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How a steam jet ejector

works
A steam jet ejector is in fact based on the
principles of a water aspirator, that produces
a vacuum by means of a venturi-effect and
which is the oldest known method of vacuum
generation. In a steam jet ejector, however, the
water is replaced by steam as motive fluid.
The motive steam fluid is expanded, after
passing through a motive nozzle, where the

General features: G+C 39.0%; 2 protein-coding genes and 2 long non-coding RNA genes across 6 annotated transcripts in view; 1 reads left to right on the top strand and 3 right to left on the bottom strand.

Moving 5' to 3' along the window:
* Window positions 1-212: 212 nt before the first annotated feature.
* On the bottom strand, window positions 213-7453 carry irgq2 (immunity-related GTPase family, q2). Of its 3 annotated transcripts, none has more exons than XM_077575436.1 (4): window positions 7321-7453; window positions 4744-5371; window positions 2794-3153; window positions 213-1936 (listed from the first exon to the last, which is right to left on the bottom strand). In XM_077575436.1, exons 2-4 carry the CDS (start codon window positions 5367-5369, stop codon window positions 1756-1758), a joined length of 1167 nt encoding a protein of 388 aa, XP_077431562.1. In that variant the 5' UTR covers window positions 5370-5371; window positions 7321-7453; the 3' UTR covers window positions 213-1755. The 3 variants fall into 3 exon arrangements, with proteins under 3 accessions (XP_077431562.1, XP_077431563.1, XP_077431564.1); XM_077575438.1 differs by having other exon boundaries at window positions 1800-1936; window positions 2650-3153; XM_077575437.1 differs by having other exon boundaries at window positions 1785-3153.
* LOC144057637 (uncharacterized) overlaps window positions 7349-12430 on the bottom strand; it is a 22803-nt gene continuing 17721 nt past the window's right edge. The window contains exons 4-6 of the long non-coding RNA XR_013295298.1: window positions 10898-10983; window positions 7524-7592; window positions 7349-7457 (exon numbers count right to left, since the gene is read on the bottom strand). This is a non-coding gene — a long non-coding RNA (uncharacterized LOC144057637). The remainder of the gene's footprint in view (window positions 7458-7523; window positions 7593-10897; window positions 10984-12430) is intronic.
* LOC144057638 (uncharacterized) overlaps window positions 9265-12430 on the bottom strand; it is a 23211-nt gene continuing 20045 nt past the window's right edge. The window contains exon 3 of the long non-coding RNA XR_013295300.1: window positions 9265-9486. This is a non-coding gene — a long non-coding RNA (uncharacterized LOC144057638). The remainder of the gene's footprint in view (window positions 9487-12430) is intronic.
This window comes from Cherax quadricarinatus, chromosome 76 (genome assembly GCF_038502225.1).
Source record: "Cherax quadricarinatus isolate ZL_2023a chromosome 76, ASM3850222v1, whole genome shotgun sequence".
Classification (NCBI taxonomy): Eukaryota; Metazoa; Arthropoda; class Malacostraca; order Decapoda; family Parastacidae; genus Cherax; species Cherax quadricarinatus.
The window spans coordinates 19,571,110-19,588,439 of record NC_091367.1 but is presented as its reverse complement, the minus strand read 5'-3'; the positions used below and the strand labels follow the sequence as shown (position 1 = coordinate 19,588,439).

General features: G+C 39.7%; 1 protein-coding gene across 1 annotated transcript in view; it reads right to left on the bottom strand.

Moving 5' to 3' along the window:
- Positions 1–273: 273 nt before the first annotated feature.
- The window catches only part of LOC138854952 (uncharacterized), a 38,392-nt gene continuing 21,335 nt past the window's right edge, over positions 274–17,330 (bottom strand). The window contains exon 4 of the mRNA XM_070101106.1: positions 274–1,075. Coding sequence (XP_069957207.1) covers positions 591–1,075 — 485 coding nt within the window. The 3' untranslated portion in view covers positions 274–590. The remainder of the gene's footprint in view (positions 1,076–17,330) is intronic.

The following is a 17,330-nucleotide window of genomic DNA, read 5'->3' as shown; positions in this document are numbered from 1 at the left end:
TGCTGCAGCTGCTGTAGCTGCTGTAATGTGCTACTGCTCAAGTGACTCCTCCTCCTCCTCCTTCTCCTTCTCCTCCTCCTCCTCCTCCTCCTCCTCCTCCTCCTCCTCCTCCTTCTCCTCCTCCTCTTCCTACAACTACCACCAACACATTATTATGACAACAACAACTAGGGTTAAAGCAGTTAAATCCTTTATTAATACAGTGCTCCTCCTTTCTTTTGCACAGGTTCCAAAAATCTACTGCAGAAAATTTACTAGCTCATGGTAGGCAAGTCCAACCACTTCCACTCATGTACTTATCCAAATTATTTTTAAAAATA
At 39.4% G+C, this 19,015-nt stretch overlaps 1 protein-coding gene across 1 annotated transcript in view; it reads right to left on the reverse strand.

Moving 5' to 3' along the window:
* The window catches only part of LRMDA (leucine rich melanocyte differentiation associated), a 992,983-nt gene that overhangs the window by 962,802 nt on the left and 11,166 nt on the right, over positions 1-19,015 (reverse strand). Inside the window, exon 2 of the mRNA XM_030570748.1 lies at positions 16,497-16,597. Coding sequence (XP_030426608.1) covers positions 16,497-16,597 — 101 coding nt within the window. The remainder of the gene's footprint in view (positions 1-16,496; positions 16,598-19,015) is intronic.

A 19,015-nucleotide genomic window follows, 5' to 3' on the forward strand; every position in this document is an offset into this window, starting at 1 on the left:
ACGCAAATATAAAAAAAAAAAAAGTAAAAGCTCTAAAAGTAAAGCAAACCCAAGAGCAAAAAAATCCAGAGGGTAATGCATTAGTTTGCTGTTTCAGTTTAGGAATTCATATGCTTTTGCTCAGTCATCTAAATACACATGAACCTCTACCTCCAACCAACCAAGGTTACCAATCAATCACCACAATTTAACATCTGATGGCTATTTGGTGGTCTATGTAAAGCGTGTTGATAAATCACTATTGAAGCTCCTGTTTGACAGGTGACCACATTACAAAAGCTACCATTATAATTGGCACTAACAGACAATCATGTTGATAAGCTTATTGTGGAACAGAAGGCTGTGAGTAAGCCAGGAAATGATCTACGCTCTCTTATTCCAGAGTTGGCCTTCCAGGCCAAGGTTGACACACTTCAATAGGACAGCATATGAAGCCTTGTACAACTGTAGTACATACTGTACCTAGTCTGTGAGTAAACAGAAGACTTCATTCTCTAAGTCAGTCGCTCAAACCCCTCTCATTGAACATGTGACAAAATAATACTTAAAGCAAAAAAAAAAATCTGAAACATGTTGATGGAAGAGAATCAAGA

pressure energy is transformed into kinetic
energy. This energy stream impinges with
and withdraws gases, air and water vapour
from an application where a sub-atmospheric
pressure (vacuum) must be established or
maintained. The steam vapour accelerates into
the inlet cone of the mixing nozzle. After passing
through the throat of the mixing nozzle,
into the diffuser, the kinetic energy of the
mixed vapour stream is gradually converted
back into potential energy, i.e. the medium is
velocity of the steam/gas-stream fluctuates
over its traject through the steam jet ejector.